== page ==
Church in the parking lot includes safety, gospel
By Lonnie Wilkey
Editor, Baptist and Reflector
JOHNSON CITY— Five years before COVID-19 took the world by storm, University Parkway Baptist Church had recognized the need for a service for people with health issues and other concerns that prevented them from going to church.
“Our drive-in church is designed to offer a worship service to people in our region that might not be physically able or might not be comfortable coming into our building,” said Scott Thompson, associate pastor of University Parkway Baptist.
Among people who might prefer a drive-in service include people who struggle with anxiety, people having surgery, people on call who may need to answer their phone, people with a myriad of health concerns who need to avoid contact with others, people with children who deal with autism and the list goes on, Thompson said.
The drive-in church allows them to worship from “the comfort of their vehicle,” he said.
Once they park, attendees tune into radio channel 91.3 to listen to the service (channel would vary depending on location). The senior pastor (Michael Oaks) and the vocalists are outside. The only difference is that the band/instruments are inside, but it is not noticeable as to the sound of the music, Thompson said.
In the five years the drive-in church has been open, the church has seen a number of people take advantage of it, Thompson said.
The drive-in service has removed barriers for people who want to attend church but cannot be around other people for various health reasons. This was prevalent long before the coronavirus pandemic, Thompson said.
“We have found out that people can worship God anywhere. But being inside their car, people feel safe and secure and have less distractions than our inside worship services with lights and people moving around and talking,” Thompson observed. “We have witnessed a great environment for God to quiet people’s hearts so they can hear the message,” he added.
Thompson learned about the concept while in Daytona Beach, Fla., on a family vacation in 2015. He attended a drive-in service at a church across from their hotel at the urging of his wife. “I thought it was a corny idea but I was blown away by how God’s spirit moved in such a special way,” he recalled.
Thompson shared the idea with University Parkway members and they decided to give it a try, he recalled.
The drive-in church has definitely met a need, he affirmed. The church normally draws about 80 to 120 weekly to the church parking lot but Thompson expects the number to swell as a result of the coronavirus.
One attender noted the drive-in church “allows my father, who is seriously ill, to attend church. He doesn’t have the energy to go inside. … It’s a true blessing to have this option for him to receive the Word of God,” she said.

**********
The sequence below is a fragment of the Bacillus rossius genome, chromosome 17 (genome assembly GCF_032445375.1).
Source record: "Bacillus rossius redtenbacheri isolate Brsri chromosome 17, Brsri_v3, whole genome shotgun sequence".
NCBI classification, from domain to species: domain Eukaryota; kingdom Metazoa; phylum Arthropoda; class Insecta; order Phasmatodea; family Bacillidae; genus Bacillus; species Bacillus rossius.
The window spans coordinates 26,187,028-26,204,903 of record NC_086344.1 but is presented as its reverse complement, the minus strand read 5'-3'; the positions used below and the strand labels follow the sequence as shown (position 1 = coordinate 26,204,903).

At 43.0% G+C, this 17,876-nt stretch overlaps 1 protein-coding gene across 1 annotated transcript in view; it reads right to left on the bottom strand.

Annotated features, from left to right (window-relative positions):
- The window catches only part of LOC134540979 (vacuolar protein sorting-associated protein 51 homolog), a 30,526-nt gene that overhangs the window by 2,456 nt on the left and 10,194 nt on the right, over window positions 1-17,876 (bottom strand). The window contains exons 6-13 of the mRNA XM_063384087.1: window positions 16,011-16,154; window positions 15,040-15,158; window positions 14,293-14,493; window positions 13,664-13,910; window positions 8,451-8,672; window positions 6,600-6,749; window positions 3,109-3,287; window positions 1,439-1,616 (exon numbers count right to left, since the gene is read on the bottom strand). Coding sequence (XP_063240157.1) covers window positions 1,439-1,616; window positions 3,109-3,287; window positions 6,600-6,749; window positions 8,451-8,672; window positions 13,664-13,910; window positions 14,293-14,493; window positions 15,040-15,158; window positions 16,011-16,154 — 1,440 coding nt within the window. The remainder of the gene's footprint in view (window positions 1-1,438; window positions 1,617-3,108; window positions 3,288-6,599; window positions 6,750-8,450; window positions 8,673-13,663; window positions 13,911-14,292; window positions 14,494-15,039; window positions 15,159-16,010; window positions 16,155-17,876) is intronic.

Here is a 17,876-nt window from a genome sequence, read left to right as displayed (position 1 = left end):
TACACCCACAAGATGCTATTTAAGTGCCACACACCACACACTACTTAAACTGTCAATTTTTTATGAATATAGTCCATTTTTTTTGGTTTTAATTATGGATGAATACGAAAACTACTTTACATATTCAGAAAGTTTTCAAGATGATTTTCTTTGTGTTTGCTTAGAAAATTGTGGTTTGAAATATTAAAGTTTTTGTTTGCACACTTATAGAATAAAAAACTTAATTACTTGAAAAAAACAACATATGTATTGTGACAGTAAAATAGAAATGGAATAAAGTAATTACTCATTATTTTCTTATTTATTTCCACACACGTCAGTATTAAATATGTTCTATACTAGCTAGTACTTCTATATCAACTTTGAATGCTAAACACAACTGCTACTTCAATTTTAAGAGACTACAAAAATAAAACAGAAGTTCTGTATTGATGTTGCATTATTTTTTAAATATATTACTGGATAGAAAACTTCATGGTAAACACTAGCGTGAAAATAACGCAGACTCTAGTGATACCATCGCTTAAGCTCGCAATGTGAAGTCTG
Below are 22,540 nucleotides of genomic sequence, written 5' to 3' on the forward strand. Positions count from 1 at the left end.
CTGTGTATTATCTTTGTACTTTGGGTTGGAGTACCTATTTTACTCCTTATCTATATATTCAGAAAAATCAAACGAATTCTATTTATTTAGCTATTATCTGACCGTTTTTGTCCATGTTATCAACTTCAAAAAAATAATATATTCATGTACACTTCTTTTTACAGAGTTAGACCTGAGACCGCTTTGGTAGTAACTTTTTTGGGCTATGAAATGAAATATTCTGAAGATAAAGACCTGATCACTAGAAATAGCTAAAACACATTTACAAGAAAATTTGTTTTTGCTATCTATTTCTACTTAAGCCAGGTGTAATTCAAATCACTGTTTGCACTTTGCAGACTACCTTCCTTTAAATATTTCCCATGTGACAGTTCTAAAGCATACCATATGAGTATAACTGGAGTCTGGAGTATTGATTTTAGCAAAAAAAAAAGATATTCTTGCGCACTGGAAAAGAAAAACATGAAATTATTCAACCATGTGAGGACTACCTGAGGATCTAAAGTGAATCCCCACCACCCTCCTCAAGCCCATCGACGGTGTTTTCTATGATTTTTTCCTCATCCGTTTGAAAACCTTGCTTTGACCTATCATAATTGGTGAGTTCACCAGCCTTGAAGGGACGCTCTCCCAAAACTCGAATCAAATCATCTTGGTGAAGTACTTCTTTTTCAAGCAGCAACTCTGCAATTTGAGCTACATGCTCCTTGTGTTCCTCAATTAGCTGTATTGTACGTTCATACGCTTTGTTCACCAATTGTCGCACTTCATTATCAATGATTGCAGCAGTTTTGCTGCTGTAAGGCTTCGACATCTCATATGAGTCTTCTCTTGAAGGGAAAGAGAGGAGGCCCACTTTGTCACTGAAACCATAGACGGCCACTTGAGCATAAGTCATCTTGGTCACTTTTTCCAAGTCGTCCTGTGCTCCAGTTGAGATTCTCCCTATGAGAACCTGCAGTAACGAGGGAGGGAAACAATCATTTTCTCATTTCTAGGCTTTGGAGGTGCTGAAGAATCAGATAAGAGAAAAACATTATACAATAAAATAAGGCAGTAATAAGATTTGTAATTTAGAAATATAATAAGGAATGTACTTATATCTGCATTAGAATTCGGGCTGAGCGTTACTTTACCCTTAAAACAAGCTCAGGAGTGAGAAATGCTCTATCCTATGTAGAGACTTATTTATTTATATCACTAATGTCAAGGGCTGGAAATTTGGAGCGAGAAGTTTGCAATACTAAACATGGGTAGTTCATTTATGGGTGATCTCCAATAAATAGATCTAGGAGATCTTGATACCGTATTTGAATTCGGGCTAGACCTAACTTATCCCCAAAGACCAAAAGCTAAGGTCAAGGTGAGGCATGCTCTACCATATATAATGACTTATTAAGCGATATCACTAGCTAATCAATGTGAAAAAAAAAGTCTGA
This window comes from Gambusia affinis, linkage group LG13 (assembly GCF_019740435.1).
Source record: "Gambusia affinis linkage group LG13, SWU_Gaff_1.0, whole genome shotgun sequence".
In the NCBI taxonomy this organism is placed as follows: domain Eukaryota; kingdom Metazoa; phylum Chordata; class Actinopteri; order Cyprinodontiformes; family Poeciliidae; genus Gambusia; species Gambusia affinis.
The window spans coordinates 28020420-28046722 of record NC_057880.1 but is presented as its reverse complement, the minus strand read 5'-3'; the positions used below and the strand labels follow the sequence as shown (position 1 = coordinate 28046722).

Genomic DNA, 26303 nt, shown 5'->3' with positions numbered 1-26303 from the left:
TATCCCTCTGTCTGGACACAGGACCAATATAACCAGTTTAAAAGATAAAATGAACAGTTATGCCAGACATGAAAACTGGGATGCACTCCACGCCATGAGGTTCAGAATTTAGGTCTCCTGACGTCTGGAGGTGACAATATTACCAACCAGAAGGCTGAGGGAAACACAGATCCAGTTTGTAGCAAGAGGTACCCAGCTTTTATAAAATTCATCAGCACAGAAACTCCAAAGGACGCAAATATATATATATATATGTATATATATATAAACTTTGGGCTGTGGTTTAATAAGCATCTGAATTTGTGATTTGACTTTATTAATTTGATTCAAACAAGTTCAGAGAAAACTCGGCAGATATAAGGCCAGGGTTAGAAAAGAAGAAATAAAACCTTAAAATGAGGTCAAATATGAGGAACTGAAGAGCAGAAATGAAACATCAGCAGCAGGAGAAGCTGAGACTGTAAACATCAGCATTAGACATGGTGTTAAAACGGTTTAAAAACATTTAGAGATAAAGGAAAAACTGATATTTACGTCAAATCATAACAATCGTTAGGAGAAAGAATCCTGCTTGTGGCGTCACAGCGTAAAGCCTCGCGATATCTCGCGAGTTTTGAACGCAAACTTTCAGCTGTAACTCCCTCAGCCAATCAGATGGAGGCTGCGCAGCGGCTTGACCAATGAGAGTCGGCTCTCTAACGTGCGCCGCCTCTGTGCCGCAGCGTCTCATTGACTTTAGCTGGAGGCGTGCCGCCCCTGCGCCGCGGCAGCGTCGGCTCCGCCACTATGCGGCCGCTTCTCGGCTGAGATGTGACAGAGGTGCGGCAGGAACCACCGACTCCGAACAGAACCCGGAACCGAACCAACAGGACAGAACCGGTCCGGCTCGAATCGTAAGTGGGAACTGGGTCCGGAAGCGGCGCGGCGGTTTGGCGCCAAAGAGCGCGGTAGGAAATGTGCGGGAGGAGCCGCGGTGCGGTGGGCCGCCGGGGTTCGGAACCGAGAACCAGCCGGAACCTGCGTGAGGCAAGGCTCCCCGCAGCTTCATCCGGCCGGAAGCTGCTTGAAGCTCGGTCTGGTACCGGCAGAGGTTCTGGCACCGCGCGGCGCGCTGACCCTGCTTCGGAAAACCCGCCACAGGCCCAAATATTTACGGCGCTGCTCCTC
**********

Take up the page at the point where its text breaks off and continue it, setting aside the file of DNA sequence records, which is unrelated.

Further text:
Another regular attender said the drive-in church “brings hope and joy into my life. I always enjoy the music and the message,” she said.
The primary difference between the drive-in church service and the regular service is that people don’t have to leave their car if they don’t want to.
When people arrive, they drive by a shelter where they are greeted by one of the church’s ministers and a greeting team. They also are given a bulletin and a song sheet. The bulletin includes a tear off sheet where they can provide prayer requests, register a decision for Christ or request more information about the church.
Like any other service, an offering is taken for those who want to give, Thompson said. The church has had many people join through the drive-in church and they are full members and take advantage of various church ministries, he noted.
“They want to be involved in the life of our church,” he said.
Like many other congregations, University Parkway has canceled live services but the drive-in church will continue along with livestreaming. In fact, the church had an additional drive-in service on Sunday, March 22. Thompson said there were about 280 people for both services.
By comparison, approximately 137 watched the livestreaming service. “The people were excited to get out of their homes and worship with their church family,” he noted. Thompson emphasized they are taking extra precautions to limit contact with greeters and those who assist in parking.
On Sunday, March 29, they will not distribute a bulletin or song sheet, but will make it available so they can access it from their cell phones.
The great thing about the drive-in church is that any church can do it.
Because University Parkway already had sound equipment, they only had to purchase a small, low power FM transmitter kit and antenna. The range is only a half mile or so, Thompson said. Anything larger would require an FCC license, he noted.
He said University Parkway purchased an external outside antenna to extend its reach. Including the antenna, their total cost was about $250, he said.
Thompson said it is his dream to see every church begin a drive-in church. “It’s another tool to reach someone for Christ,” he affirmed.
University already has helped a congregation in a neighboring county (Fishery Community Church in Unicoi County) begin a weekly drive-in service and Thompson is willing to assist other congregations.
Since the coronavirus pandemic, Thompson has fielded numerous calls from churches across the country and has talked with numerous churches who plan to begin a similar service.
“It’s amazing how churches are getting set up and ready,” he observed.
If interested, contact Thompson at email@example.com.